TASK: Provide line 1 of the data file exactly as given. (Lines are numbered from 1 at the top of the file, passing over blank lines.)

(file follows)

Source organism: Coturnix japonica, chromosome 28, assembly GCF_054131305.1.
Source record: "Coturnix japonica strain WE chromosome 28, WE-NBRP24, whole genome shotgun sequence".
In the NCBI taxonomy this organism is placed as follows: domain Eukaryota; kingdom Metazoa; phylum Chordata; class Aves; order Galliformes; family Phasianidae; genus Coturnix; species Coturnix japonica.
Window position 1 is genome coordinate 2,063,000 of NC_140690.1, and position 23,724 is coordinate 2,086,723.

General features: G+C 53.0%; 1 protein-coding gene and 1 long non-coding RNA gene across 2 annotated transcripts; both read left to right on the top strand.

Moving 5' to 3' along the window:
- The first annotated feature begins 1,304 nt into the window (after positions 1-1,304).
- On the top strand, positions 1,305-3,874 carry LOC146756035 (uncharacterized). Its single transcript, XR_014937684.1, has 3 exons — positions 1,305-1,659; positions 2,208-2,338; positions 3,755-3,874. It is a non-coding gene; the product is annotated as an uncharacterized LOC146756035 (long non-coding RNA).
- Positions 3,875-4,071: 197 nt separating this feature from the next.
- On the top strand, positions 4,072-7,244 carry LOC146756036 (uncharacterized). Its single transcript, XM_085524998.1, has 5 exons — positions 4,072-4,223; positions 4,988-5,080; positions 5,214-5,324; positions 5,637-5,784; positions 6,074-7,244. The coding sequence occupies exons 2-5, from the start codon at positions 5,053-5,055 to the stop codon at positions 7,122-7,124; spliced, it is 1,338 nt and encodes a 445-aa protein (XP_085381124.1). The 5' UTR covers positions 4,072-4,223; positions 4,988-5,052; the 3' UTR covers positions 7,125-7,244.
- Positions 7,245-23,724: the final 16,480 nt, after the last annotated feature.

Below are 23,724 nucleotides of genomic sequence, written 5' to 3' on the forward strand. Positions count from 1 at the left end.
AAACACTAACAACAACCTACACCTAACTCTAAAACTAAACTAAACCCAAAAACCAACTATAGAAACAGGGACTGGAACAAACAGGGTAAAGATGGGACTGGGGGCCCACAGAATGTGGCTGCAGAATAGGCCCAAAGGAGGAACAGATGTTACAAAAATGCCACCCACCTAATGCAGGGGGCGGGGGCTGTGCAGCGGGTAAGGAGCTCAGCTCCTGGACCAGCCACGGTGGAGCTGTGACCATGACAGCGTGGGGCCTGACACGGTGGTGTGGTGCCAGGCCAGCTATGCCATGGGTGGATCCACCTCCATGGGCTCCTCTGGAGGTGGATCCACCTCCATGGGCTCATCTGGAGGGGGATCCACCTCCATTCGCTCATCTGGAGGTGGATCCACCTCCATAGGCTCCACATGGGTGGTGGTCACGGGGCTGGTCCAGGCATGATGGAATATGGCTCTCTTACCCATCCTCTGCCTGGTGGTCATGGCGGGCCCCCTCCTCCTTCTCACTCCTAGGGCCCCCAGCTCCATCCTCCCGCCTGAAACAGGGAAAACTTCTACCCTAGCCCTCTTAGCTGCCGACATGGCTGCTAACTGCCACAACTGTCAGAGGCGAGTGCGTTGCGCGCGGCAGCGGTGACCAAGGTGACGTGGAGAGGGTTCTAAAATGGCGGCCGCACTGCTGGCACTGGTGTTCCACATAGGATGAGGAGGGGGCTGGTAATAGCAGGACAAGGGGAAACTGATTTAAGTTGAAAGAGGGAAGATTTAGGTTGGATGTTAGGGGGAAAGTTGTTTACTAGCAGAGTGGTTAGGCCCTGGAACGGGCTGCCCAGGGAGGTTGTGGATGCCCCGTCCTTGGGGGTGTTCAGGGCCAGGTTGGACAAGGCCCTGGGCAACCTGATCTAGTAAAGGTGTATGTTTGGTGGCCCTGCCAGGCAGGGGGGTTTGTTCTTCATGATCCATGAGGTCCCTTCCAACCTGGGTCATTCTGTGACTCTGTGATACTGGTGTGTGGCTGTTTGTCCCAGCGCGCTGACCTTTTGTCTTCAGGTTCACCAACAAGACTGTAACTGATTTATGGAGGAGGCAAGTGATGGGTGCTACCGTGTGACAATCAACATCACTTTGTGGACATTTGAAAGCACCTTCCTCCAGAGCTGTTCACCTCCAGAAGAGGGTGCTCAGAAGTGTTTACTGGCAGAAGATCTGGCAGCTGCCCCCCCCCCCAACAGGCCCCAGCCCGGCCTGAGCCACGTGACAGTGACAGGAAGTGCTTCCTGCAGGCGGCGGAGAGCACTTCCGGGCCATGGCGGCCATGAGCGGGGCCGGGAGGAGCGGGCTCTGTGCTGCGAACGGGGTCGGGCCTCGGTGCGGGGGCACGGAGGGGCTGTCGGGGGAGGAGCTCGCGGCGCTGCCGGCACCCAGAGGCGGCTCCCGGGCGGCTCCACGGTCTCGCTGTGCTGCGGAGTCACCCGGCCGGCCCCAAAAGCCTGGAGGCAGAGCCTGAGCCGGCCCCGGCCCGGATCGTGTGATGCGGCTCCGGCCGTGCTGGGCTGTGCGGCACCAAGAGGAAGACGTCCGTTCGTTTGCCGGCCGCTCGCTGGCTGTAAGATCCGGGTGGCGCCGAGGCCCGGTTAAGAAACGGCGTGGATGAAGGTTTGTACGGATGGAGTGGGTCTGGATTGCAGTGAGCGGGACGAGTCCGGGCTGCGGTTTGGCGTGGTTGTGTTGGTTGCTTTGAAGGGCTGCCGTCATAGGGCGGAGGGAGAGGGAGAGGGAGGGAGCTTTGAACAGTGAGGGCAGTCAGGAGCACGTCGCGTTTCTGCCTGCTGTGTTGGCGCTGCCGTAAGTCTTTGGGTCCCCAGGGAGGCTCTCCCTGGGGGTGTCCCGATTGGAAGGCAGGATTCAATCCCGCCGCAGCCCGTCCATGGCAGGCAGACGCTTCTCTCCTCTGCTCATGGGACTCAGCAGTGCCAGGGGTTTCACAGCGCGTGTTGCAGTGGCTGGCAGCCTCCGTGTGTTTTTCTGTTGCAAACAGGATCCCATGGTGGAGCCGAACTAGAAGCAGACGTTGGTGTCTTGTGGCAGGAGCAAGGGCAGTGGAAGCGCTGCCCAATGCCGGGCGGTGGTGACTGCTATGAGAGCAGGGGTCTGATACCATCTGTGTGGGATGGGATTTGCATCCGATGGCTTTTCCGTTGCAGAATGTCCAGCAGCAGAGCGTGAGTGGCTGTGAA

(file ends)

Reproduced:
Source organism: Coturnix japonica, chromosome 28, assembly GCF_054131305.1.